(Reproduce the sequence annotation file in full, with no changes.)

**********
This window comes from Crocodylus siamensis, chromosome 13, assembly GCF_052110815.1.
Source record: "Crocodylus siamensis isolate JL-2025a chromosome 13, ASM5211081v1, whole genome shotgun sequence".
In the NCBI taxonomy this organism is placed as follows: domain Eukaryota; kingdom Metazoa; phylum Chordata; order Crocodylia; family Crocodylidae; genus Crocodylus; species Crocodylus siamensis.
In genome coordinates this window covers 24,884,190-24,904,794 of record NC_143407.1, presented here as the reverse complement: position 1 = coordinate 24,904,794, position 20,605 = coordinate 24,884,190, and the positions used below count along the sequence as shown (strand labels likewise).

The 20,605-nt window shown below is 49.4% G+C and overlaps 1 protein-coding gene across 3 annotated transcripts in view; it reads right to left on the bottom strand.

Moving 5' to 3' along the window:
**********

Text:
This window comes from Crocodylus siamensis, chromosome 13, assembly GCF_052110815.1.
Source record: "Crocodylus siamensis isolate JL-2025a chromosome 13, ASM5211081v1, whole genome shotgun sequence".
In the NCBI taxonomy this organism is placed as follows: domain Eukaryota; kingdom Metazoa; phylum Chordata; order Crocodylia; family Crocodylidae; genus Crocodylus; species Crocodylus siamensis.
In genome coordinates this window covers 24,884,190-24,904,794 of record NC_143407.1, presented here as the reverse complement: position 1 = coordinate 24,904,794, position 20,605 = coordinate 24,884,190, and the positions used below count along the sequence as shown (strand labels likewise).

The 20,605-nt window shown below is 49.4% G+C and overlaps 1 protein-coding gene across 3 annotated transcripts in view; it reads right to left on the bottom strand.

Moving 5' to 3' along the window: